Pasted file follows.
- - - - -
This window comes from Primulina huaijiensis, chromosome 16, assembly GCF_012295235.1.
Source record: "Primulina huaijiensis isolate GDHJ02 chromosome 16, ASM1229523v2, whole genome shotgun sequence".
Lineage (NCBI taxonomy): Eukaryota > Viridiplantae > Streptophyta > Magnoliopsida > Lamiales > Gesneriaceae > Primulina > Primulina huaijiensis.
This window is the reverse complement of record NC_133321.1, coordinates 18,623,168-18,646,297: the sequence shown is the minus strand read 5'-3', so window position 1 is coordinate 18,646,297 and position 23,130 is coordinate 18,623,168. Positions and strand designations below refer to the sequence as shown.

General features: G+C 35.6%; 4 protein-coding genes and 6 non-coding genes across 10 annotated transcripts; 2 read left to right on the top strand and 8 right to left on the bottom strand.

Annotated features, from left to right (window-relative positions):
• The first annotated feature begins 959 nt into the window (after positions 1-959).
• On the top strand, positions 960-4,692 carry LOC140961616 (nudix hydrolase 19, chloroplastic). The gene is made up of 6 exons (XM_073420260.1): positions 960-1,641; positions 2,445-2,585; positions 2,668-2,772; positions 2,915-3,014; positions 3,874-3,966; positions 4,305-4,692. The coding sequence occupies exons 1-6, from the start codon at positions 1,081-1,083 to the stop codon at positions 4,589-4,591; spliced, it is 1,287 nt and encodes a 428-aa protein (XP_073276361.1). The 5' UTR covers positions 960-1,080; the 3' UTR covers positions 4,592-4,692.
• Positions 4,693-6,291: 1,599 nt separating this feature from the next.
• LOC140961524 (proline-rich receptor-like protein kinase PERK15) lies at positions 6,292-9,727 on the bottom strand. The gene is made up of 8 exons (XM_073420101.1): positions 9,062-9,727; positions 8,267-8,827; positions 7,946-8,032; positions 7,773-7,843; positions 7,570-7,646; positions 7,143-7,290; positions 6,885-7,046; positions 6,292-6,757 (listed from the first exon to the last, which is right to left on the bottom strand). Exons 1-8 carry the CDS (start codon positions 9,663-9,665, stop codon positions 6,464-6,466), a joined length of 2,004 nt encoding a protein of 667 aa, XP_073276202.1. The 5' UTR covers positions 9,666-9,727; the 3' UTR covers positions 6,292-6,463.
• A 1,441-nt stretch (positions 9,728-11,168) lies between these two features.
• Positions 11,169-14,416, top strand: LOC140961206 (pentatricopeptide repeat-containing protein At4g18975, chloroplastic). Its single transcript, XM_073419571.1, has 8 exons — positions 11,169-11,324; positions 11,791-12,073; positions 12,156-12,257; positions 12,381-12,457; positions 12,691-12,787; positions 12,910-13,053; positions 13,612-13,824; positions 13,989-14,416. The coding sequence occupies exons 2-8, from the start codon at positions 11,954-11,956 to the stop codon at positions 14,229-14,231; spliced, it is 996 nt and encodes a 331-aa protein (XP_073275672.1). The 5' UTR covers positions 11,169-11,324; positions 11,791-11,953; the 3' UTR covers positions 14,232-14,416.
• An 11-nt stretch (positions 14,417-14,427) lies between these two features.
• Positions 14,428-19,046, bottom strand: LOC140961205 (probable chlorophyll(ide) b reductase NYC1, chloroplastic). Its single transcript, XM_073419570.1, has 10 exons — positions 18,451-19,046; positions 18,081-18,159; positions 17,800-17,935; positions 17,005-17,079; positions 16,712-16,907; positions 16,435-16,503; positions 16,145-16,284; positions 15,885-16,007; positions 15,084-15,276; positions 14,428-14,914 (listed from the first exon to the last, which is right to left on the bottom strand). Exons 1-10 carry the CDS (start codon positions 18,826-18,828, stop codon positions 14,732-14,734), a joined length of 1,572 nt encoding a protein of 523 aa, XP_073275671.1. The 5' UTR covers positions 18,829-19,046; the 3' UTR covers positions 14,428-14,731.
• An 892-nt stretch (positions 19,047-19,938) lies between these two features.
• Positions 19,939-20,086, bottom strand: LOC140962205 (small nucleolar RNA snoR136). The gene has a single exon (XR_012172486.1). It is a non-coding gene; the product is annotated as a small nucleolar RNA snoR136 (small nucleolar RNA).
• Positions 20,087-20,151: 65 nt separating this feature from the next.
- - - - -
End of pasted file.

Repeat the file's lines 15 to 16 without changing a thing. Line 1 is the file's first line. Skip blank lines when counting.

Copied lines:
• An 892-nt stretch (positions 19,047-19,938) lies between these two features.
• Positions 19,939-20,086, bottom strand: LOC140962205 (small nucleolar RNA snoR136). The gene has a single exon (XR_012172486.1). It is a non-coding gene; the product is annotated as a small nucleolar RNA snoR136 (small nucleolar RNA).